gress; Congressman Tarsney and Governor
Francis. Delegate Henderson, in his ad
dress, predicted that we shall soon have an
immense line of steamers between every
port in America and important ports in
Central and South America, and railroads
through Mexico and Central America.
Before midnight the party boarded tbeir
train and started eastward, for Springfield.
Tbe Catholic Hierarchy Celebration Prom
Ises to be Largely Attended.
Baltimore, October 30. The Catholic
Hierarchy Centennial celebration, for which
preparations have been making for several
months, under the general ' direc
tion of Cardinal Gibbons, will
be. one of the most brilliant and
interesting chnrch celebrations that has
ever taken place in the United States, in
view of the number oi prelates and others of
rank and dignity in the Church who will
Cardinal Gibbons- has received .accept
ances of the invitation to attend from 80
Bishops and others of his rank, including
Cardinal Taschereau, of Canada, and
Archbishops and Bishops from Mexico.
Most Rev. Francis Satolli, Archbishop of
Lepanto, will arrive in Baltimore next week
as the special representative of the Pope at
the celebration. The exercises begin Sun
Tbe Miners 4Go Bnck to Work Without
Chnnclns tbe Situation.
CoLUMBtts, O., October 30, A telegram
was received this morning at the headquar
ters of N. D. A. 135, Knights of' Labor,
Irom Master Workman Jobn Nugent,
of District No. 6, stating that a mass meet
ing of the progressive union
"miners was held at New Straiisvllle last
night, and tbe strike at the Columbus and
Hocking Coal and Iron Company's mines
declared oS, and the striking miners re
turned'to work this morning just where they
were when-the strike was inaugurated.
It will be remembered that this strike
was made because the operating company
refused to longer recognize the "check off"
A Slight Fire on Flfl'h Arenne, Opposite St.
Panl'a Cathedral.
The alarm of fire rang in from box 24,
corner Fifth avenue"atid"Smithfield street,
was due to a small fire .which occurred in
the top room of the' house No. 150 Fifth
avenue, at 2:30 o'clock this morning!. The
room was sajd to be 'in occupied by
Mr. Kennedy, the jeweler, who has a' store
at that number, as a "workshop. Damage
alight. , ... .
And Hnrat Doesn't Propose to Sell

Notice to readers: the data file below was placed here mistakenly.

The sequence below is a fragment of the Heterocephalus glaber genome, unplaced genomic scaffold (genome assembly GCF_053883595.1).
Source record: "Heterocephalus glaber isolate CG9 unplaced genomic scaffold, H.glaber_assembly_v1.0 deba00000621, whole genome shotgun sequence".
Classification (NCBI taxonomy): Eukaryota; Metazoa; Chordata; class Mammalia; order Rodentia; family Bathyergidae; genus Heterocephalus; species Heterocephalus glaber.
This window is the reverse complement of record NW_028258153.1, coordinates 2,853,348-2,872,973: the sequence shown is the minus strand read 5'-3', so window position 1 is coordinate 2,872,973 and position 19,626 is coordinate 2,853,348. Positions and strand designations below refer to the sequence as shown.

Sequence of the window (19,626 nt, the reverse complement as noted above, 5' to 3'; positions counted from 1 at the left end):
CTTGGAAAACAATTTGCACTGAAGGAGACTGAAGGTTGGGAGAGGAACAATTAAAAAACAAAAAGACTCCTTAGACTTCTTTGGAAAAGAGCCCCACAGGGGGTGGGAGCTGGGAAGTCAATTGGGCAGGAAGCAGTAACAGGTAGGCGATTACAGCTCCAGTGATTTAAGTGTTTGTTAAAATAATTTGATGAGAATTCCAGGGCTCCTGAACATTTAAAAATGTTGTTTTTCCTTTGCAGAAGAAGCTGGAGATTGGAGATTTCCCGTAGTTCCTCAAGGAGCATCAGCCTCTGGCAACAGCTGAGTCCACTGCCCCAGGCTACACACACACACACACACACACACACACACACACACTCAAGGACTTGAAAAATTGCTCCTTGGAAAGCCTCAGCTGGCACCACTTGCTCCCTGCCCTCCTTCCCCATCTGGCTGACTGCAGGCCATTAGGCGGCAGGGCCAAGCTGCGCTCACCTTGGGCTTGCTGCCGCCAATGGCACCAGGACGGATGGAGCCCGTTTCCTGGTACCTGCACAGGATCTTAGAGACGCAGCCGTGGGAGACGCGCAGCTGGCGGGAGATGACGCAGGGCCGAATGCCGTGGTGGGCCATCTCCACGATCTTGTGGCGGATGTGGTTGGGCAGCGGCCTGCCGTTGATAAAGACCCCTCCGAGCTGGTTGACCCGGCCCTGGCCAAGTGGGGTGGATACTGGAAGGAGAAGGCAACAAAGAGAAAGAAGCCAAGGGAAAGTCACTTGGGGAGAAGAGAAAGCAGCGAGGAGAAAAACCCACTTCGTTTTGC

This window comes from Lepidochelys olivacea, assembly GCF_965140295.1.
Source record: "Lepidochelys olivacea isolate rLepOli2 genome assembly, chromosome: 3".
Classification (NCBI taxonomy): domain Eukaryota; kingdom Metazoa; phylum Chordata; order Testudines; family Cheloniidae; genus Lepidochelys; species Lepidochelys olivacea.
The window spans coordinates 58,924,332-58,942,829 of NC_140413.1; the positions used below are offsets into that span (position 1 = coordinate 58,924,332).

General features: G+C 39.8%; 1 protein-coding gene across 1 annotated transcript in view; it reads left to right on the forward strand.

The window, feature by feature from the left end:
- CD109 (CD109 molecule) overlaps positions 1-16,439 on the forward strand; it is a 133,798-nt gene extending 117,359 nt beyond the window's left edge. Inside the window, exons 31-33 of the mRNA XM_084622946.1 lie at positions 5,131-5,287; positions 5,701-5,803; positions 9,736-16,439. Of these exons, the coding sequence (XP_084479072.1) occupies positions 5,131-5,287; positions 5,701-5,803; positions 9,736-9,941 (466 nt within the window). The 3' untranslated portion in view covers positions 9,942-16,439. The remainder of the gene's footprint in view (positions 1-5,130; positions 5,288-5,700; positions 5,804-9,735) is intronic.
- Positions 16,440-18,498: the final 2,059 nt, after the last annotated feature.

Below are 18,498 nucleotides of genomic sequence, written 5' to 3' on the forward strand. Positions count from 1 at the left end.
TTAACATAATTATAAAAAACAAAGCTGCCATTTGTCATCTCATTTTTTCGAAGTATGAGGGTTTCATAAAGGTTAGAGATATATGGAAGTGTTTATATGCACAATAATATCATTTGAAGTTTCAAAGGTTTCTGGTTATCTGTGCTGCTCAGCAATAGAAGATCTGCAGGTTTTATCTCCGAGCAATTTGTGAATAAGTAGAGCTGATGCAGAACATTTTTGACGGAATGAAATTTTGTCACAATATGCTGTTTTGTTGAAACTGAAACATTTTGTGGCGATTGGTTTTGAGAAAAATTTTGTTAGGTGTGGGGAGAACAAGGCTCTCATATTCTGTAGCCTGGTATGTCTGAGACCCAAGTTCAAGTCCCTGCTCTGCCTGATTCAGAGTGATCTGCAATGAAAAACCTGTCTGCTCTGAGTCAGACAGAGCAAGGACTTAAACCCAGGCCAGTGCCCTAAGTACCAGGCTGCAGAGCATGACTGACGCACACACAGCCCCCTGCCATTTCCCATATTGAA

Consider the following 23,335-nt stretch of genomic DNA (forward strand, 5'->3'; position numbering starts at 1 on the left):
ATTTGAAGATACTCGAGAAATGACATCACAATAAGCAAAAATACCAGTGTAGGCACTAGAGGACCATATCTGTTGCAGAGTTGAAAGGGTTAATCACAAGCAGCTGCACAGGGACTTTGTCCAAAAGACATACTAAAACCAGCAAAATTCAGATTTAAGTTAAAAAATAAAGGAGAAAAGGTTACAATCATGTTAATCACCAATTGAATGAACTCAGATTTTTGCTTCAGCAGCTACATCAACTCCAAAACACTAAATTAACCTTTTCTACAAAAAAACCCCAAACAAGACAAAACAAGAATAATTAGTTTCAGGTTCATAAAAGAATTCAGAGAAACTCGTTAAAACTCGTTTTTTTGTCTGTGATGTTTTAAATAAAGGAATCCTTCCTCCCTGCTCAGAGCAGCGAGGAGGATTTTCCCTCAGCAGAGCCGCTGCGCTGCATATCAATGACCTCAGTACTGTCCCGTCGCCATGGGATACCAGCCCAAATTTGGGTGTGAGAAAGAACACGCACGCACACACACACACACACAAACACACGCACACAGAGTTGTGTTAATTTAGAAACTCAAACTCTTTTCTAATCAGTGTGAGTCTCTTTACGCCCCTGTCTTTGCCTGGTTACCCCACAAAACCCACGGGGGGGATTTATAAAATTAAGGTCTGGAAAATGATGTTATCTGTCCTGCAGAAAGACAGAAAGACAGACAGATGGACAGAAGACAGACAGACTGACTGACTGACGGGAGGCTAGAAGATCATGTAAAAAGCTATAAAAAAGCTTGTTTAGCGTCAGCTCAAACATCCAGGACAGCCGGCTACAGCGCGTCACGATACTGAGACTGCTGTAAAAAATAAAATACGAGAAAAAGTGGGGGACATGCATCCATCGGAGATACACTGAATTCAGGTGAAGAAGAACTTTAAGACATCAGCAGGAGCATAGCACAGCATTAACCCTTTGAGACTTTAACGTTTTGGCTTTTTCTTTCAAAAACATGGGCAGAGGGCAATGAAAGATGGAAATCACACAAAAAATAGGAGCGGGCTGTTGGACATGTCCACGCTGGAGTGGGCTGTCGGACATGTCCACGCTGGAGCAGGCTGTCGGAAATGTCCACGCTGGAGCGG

Himself to the American Heiress
Fifty Thousand Francs Per Tear Too Little
for the Son of a Rojal Home.
Because the Lady Showed a Determlaltlon to H&aige
Ber Own Finances.
Prince Murat refuses to dispose of him
self to Miss Caldwell for an income of 50,000
francs per year. He says Princes real
French ones cost a good deal more than
that. And therefore the engagement with
the noted American heiress is as if it bad
never been.
:bt cable totes dispatch.
London, October 30. Copyright.
Prince Murat, the gallant French cavalry
General, who has become variously decorated
and extensively gray in the Paris salon and
a provincial chateau, has finally refnsed to
let himself ont as a mari decoratie to the
pious American heiress who gave half a
million to a Catholic university.
"Heine," said the Prince to a circle of the
intimates last evening, "the Jockey Club
was Assez de la G alette. Not enough money.
I say nothing to my fiancee about- money
until Saturday. The lawyer calls at her
hotel, where we were all gathered
by appointment to sign tbe settlements.
I. bad expected to witness on her part some
generous Elan. What do you imagine I saw?
That dnring my life time I was to be al
lowed 50,000 francs only, and should she die
before me, leaving no heirs, the money was
all to revert to her family.
"Madame," I said, "you deceive yourself
greatly. I am not an Italian. French
princes are quoted much higher in the
matrimonial stock list, and with my most
distinguished salutations I left."
The Prince was congratulated for the
noble stand he made against the American
bear movement on the European matri
monial market, and the nightly baccarat was
resumed. But this is the truth. Miss
Caldwell plainly stated from the commence
ment of the affair that should the marriage
take place, she proposed to run her finances
as belore.
She was willing to give her husband
0,000 francs per annum lor cigarettes and
Paris mntuels on Sunday races, but had no
idea of intrusting her fortune to such
spendthrift hands. Murat acquiesced,
hoping that by good behavior
he would obtain more liberal
terms, but Miss Caldwell never faltered in
her thrifty resolution; though on pleasure
bent Bhe evidently had a frugal mind. Fi
nally Murat's family, and in particular
Prince Joachim, intervened, and tried to
dissuade the bead ot the house from a mis
alliance, by which, owing to
the family was not to profit, and when the
Princess Joachim learned how cheap her
father-in-law was going, she offered out of
ner private fortune to give mm tne same al
lowance as Miss Caldwell, provided the
marriage should not take place, and as the
Princess Joachim is the niece and principal
'heiress of the late Mme. Hurtado Heine, it
was simply a flea bite.
So the engagement has come to a happier